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Hillary Clinton's $30 Billion Plan to Reinvent Coal Country
Candidates for the Democratic nomination for president are scrambling to show that they care about the coal miners and communities that are suffering due to the industry’s downturn.
Frontrunner Hillary Clinton last week released a $30 billion plan to safeguard pensions, retrain workers, fund local schools, update telecommunications and lure new businesses to these communities. Just the week before, her top rival, Sen. Bernie Sanders, an Independent from Vermont, stood in front of the Capitol with other Democratic Senators and vowed to protect workers even as he declared that it’s time to start keeping coal in the ground to fight climate change.
Republicans and industry representatives blasted Clinton’s proposal. “I think it’s a cynical ploy to gain votes in coal producing states,” said Stuart Sanderson, president of the Colorado Coal Association. “It would be a crying shame to destroy jobs in the coal industry and then soak tax payers for an expensive governmental program that is likely to be inadequate. There’s just no way to replace high paying jobs in this industry.”
Jobs at coal mines in Colorado dropped from 2,500 in 2014 to 1,778 last year, according to Sanderson, and recent layoffs such as at Bowie Resource Partners’ mine near Paonia likely have driven that number lower still. In Colorado, miners on average make $100,000 in combined wages and benefits, according to Sanderson.
The attention to coal communities from would-be Democratic nominees comes as Republicans and industry representatives continue to blame the Obama administration’s war on coal for the industry’s dire straits. As High Country News has reported, competition from low-priced natural gas and self-inflicted wounds from bad business deals are major factors in coal companies’ current financial woes. Several companies already have declared bankruptcy and others may soon follow. In Colorado, coal mining also has been impacted by the state’s 2010 Clean Air Clean Jobs Act, which called for replacing coal-fired power plants with cleaner sources of electricity. In the future, President Barack Obama’s Clean Power Plan would make the coal industry’s prospects bleaker still by cutting coal’s share of U.S. electricity production to an estimated 27 percent in 2030, from 39 percent last year.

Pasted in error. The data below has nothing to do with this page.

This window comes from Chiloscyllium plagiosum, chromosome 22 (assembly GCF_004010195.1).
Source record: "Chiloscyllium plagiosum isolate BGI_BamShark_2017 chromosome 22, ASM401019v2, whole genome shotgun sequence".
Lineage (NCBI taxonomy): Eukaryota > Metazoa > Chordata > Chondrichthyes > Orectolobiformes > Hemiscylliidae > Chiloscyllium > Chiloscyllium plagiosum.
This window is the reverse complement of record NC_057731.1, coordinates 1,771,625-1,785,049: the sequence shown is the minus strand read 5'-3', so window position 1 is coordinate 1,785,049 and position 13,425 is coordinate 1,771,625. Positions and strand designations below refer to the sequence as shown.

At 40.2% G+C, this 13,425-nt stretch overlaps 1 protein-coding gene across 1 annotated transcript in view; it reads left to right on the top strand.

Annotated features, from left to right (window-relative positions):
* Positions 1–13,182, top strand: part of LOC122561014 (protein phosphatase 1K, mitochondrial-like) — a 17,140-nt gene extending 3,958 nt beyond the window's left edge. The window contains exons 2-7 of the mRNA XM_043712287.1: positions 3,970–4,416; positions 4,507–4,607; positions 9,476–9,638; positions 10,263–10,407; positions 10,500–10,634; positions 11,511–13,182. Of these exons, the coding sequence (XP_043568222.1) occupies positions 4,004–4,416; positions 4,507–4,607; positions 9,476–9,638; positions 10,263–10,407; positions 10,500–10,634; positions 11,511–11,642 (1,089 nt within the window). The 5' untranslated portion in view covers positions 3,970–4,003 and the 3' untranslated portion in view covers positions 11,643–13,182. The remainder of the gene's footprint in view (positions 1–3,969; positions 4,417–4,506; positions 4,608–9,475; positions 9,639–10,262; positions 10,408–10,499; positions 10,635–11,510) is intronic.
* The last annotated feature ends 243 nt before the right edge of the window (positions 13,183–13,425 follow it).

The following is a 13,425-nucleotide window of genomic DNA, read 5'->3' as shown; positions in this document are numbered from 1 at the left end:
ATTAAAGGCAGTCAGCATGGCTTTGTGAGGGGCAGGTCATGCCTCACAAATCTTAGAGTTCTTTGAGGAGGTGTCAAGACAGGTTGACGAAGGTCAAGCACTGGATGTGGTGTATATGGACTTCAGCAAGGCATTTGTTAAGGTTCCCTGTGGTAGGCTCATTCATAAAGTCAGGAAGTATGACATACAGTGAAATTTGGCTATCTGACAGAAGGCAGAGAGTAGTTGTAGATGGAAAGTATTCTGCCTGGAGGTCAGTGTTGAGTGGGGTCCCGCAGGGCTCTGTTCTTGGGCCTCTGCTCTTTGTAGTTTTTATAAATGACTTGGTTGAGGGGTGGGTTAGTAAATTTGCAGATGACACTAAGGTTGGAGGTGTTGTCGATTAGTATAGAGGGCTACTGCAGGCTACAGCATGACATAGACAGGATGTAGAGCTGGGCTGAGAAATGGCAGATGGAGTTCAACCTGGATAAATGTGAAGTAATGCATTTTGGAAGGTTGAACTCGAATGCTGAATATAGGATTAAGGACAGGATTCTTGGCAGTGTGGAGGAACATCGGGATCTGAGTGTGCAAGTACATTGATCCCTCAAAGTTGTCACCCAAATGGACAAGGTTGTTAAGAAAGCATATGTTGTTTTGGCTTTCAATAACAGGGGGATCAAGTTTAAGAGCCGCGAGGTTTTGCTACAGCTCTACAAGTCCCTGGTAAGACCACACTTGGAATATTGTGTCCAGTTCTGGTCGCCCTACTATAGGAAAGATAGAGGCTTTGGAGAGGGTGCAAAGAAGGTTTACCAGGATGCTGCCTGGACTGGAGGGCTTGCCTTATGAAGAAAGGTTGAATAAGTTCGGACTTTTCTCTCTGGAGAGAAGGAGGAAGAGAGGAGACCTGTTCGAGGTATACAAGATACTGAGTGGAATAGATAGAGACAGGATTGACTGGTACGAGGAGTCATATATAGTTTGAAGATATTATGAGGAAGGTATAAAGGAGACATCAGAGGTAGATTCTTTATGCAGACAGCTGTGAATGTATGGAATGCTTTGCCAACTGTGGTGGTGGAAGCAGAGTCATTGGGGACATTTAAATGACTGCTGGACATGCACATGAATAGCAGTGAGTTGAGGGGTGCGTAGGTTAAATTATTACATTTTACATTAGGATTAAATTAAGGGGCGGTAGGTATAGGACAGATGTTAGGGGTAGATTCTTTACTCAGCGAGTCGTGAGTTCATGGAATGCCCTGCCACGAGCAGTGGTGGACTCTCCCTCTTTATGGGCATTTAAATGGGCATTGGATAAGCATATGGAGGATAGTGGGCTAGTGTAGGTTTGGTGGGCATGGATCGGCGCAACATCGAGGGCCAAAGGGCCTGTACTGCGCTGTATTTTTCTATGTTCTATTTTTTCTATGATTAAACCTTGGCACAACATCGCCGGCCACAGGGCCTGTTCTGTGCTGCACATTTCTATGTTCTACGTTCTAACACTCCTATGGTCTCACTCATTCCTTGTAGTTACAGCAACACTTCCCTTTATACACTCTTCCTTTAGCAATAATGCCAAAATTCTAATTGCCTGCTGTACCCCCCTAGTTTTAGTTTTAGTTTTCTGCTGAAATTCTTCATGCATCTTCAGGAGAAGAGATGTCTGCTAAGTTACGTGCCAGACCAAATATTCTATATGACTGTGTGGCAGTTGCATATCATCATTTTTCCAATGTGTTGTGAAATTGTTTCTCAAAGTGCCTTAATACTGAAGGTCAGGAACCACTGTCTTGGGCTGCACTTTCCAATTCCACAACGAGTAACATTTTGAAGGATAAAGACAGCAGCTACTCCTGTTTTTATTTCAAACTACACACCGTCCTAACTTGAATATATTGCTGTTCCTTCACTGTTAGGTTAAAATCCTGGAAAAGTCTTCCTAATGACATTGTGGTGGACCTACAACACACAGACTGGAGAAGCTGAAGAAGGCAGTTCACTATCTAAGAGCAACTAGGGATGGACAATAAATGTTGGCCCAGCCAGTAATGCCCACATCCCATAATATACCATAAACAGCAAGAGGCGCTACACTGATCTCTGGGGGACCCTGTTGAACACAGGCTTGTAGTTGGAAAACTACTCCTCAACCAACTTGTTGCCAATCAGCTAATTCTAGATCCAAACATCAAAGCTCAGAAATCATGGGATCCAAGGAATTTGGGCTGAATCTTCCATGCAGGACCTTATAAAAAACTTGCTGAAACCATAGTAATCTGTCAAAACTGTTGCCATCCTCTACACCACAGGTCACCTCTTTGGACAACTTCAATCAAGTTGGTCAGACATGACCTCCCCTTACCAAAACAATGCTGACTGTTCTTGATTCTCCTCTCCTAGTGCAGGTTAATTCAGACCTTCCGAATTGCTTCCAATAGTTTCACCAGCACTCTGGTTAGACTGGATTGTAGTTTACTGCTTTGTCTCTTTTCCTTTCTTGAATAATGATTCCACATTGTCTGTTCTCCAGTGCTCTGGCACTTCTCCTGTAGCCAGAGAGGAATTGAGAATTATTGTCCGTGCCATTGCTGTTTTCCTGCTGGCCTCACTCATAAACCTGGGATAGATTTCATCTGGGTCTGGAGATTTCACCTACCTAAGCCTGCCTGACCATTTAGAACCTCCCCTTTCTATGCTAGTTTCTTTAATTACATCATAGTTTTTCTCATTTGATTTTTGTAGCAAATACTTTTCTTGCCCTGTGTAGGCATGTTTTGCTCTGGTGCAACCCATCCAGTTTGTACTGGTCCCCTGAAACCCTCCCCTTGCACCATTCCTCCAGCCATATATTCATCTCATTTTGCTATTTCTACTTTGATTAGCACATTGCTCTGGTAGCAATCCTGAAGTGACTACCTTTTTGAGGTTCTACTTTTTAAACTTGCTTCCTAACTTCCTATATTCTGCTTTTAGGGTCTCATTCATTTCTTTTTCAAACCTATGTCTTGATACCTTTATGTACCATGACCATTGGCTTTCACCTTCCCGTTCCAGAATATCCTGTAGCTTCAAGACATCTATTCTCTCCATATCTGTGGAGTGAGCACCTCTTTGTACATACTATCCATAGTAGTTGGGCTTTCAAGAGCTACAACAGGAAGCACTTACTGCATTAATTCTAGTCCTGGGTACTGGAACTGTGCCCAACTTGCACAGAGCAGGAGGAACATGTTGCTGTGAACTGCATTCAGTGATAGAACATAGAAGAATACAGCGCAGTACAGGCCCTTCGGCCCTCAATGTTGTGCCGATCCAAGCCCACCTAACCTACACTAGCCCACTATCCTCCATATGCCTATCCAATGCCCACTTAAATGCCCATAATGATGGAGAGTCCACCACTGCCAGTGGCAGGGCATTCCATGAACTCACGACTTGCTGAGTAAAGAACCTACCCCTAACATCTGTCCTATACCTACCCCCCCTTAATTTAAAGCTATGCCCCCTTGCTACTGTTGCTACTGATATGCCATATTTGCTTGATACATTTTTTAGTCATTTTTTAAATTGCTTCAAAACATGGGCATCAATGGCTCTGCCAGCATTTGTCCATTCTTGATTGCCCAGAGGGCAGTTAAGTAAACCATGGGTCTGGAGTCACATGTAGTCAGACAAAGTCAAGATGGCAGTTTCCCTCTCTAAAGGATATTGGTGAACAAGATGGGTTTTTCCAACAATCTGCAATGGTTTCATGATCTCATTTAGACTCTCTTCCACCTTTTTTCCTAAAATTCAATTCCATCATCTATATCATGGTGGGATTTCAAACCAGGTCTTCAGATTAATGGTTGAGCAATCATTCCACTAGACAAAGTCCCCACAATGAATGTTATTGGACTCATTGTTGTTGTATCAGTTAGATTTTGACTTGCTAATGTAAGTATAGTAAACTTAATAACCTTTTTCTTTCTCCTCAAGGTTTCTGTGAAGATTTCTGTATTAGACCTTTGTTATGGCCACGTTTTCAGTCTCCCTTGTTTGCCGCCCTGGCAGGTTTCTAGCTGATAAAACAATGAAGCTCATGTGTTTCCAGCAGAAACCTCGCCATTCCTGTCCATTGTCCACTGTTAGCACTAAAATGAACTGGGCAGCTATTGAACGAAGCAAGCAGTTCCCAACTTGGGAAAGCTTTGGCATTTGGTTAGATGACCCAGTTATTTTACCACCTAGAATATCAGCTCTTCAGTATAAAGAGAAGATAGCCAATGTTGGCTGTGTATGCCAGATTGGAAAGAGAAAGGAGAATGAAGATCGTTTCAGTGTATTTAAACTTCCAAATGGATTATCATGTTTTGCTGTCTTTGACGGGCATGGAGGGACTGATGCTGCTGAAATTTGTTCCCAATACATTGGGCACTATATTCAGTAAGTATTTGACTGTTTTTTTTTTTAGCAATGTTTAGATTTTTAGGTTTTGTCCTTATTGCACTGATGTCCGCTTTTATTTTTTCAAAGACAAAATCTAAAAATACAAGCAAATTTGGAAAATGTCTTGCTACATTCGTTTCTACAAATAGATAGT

Clinton’s plan echoes earlier proposals to help coal workers by the president and Democrats in Congress. She would use public funds to ensure retired miners don’t lose their pensions and miners’ families don’t lose their health care dues to bankruptcies. She would create a fund to support schools near coal mines and power plants, similar to programs that bolster rural schools near national forests that used to benefit from timber harvests. She also would expand the New Market Tax Credit program to give tax breaks for companies investing in coal. Many of these proposed policies would require congressional support.
If the Obama administration’s experience is any guide, getting congressional approval for such programs would not be easy. The president’s 2016 budget request included roughly $10 billion for a variety of programs designed to help coal communities including incentives for companies to capture and sequester greenhouse gas emissions from power plants. Congress ignored it, along with the rest of the president’s budget proposal. Instead, several agencies have combined funds from other programs to help coal communities. For instance, last month the president announced $14.5 million in grants. Most of the funds went to Eastern coal communities, but Western grants included:
- $1.3 million to help provide Internet service in Montrose, Colorado.
- $327,300 to study the coal industry’s future in the Four Corners region and opportunities for economic diversification.
- $50,000 for a similar study in Moffat County, Colorado.
- $147,900 to the Navajo Nation government to develop an economic recovery strategy following closures of coal mines and future closure of part of a coal-fired power plant.
Clinton or whoever else wins the Democratic nomination likely needs to persuade coal communities that she or he could do a lot better to have any hope of winning over coal communities next November.
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